Thursday, 28 May 2009

A bird in the bush

I’ve been out nesting a few times over recent weeks, squeezing in visits on those days when the sun has shone and the wind has stilled. This is not the sort of nesting to be confused with that of uncaring individuals who, with criminal intent, seek out nesting birds to steal their eggs, robbing the potential of a future generation for the sake of a collection arranged like stamps. Instead it is the collation of information invaluable to nature conservation and part of a national scheme.

My trips out have been in the company of nest recorders participating in the British Trust for Ornithology’s Nest Record Scheme. Experts in finding nests (though always learning, so they say), my guides have shown me how to find the carefully hidden nests of warblers, finches and thrushes. It has been a tremendous privilege and I feel that I am developing a skill that I will be able to put to good use in future years, sending in my own contributions to the scheme.

Nest finding involves a range of different approaches, a combination of skills that come together to reveal a hidden nest. One of the most often deployed of these skills is cold searching an area in which the species of interest has set up its territory. This involves a careful and steady search of each bramble bush or nettle bed, looking for the nest, while at the same time minimising the amount of disturbance. Ideally the nest will be found at an early stage, while the birds are still building. Its position can then be noted and a return visit planned for when the birds have started laying their eggs. Several more visits follow, carefully spaced to provide the maximum amount of information with the minimum of intrusion. Each visit contributes to a bigger picture, providing information on how many eggs were laid, how many of these hatched and how many chicks survived through to fledging. Visits can also reveal if a nest has been predated, at what stage and, sometimes, by what sort of predator.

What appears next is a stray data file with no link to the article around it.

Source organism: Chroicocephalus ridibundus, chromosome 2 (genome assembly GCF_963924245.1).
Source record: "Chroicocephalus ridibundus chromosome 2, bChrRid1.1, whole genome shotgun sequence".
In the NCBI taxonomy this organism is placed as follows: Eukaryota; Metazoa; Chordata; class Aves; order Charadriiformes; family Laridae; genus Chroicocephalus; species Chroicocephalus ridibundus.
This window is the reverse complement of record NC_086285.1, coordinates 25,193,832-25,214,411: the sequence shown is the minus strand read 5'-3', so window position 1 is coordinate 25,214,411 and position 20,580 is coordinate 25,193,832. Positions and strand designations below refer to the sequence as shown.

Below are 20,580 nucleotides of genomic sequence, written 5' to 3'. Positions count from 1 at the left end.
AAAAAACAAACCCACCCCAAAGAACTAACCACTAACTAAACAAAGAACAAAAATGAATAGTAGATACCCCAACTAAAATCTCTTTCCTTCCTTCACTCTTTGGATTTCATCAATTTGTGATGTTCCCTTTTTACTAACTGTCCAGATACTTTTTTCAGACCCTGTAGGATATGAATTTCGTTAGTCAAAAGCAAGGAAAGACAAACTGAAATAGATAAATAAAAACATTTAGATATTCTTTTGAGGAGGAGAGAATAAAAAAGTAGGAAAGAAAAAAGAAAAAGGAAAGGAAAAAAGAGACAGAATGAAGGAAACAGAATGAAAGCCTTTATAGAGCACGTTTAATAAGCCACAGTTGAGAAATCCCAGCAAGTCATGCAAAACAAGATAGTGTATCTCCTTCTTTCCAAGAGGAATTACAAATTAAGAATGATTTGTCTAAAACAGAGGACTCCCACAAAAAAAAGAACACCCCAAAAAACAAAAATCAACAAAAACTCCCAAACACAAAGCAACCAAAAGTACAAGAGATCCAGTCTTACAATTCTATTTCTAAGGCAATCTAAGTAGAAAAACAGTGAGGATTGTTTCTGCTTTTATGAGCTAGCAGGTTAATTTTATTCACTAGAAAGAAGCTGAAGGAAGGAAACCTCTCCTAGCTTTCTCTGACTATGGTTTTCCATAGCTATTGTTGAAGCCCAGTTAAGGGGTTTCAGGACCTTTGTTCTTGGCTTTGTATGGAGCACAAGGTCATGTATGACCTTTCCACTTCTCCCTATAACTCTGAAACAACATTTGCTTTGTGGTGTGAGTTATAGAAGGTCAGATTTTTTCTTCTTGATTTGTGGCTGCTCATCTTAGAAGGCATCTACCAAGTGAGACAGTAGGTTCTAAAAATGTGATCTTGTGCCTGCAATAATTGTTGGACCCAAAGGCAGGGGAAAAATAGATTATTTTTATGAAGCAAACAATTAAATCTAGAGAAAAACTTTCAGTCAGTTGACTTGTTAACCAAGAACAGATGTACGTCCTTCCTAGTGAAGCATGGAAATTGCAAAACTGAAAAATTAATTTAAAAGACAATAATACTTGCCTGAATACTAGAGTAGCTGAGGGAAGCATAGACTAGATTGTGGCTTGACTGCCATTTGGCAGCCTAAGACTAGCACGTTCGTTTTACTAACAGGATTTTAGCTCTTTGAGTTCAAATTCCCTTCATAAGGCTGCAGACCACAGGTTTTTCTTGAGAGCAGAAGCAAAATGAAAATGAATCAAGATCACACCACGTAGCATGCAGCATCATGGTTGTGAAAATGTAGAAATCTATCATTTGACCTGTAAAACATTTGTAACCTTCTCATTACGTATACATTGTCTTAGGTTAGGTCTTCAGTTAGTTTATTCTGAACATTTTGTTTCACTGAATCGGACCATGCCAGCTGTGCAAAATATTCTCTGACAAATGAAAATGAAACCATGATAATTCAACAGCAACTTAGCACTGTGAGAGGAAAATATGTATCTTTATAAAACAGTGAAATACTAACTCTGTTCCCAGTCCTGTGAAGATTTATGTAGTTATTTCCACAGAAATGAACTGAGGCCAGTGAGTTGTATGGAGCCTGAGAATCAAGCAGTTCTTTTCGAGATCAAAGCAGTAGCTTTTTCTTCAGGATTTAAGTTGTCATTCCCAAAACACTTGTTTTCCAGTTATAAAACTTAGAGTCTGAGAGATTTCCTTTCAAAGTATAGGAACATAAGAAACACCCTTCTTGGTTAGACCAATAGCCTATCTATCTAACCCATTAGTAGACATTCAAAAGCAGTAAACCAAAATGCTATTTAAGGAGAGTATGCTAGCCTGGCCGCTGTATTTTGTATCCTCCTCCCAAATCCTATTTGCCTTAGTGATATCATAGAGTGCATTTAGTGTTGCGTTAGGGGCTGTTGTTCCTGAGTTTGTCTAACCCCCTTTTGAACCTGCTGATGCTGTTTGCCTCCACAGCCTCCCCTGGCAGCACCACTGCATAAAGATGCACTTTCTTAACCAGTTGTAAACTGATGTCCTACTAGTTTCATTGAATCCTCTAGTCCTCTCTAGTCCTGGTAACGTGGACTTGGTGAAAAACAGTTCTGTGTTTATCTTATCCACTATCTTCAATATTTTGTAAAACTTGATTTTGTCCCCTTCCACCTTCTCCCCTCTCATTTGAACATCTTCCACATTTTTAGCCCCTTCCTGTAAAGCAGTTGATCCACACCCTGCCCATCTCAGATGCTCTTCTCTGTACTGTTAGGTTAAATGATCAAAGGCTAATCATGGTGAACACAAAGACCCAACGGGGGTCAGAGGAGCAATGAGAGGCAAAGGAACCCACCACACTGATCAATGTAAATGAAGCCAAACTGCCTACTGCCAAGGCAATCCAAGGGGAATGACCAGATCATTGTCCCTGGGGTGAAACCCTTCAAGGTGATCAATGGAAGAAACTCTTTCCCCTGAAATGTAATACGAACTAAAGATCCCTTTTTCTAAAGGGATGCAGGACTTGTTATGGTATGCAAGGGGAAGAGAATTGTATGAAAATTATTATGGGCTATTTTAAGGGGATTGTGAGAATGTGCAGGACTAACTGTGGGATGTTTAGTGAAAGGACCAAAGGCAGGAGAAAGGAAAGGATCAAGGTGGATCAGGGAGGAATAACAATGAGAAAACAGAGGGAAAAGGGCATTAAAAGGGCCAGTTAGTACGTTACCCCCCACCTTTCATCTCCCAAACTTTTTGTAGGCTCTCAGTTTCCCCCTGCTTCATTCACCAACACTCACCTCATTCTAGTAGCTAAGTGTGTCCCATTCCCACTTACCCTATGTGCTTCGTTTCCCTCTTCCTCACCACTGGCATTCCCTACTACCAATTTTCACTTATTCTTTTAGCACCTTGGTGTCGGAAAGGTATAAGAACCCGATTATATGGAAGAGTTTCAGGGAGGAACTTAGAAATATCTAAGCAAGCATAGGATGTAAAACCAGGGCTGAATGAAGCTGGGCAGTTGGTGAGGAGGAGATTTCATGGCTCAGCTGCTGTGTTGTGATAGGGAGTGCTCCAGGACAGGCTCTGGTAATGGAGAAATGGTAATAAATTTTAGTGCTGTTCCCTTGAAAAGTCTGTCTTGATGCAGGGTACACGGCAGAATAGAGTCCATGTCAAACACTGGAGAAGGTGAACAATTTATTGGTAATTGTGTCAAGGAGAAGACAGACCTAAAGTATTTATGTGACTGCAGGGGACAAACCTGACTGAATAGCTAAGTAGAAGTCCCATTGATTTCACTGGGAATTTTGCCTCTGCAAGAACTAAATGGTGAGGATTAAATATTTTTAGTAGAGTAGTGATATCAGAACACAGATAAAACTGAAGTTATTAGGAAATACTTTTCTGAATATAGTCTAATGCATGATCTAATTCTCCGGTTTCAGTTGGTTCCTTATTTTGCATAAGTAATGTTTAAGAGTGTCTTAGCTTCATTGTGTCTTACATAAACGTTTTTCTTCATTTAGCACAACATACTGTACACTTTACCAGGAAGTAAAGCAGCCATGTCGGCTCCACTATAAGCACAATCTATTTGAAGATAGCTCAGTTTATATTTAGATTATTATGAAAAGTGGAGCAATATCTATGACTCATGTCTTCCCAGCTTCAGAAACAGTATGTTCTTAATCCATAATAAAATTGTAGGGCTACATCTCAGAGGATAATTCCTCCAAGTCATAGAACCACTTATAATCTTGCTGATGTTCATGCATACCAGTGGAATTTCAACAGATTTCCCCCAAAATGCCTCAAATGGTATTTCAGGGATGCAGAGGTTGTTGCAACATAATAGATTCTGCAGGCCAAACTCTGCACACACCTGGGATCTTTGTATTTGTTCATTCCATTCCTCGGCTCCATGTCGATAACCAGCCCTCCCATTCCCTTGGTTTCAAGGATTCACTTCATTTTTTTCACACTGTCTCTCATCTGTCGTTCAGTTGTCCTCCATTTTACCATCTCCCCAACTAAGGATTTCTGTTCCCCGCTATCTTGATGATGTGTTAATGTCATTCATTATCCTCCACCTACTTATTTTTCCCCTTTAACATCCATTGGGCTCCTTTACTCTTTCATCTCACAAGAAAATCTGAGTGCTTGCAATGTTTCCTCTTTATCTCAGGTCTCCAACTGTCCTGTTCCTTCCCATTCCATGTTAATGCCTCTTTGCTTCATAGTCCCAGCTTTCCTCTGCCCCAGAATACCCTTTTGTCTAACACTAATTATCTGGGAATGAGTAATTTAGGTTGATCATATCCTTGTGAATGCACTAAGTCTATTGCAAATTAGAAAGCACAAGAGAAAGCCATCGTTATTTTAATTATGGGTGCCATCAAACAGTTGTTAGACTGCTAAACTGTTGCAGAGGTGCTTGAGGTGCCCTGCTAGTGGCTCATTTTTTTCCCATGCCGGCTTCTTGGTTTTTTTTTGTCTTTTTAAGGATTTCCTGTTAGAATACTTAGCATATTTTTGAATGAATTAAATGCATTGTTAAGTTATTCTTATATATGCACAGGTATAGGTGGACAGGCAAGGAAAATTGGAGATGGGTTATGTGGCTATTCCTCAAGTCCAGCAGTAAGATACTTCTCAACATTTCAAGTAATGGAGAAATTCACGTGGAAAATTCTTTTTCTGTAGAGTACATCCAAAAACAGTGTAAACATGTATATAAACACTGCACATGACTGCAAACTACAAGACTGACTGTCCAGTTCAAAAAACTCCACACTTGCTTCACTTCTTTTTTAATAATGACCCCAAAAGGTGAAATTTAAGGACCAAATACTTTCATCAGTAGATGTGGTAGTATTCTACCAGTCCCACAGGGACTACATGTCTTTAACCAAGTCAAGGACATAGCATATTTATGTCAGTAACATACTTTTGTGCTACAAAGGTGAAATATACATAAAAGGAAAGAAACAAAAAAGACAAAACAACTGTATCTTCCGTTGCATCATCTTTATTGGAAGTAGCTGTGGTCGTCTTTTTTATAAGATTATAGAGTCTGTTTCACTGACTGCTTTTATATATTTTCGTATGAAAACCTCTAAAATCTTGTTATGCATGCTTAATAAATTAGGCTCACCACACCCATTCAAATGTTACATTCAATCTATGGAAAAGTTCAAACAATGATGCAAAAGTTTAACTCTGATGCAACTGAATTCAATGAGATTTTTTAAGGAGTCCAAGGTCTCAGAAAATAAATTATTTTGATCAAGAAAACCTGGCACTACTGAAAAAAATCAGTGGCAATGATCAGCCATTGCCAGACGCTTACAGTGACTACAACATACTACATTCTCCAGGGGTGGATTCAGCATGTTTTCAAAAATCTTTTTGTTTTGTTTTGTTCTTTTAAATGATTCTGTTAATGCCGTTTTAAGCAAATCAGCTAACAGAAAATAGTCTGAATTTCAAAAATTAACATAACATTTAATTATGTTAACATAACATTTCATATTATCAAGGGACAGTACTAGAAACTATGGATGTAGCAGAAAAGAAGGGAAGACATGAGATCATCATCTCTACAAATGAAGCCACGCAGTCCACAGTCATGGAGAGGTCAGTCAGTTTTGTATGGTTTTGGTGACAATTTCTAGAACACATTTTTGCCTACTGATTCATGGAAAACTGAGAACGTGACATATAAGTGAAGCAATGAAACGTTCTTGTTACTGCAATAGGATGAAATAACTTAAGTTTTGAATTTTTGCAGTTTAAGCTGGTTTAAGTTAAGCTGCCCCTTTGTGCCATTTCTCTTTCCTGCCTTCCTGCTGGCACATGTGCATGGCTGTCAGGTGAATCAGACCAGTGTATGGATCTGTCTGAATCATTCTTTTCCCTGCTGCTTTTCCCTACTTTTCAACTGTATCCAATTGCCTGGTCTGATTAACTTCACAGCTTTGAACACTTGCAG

Collectively, the information from many hundreds of nest recorders, delivers a powerful overview of how a species is faring, addressing the question of whether or not it has had a good breeding season and, importantly, alerting Government and the conservation agencies to any sudden declines in breeding success that might signal a wider problem. Nest recording is one of those skills that is being lost, the generation of practitioners an ageing one and with few youngsters coming in to replace those lost to old age. Efforts are being made to engage with a new generation of nest recorders and I hope to be one of them.

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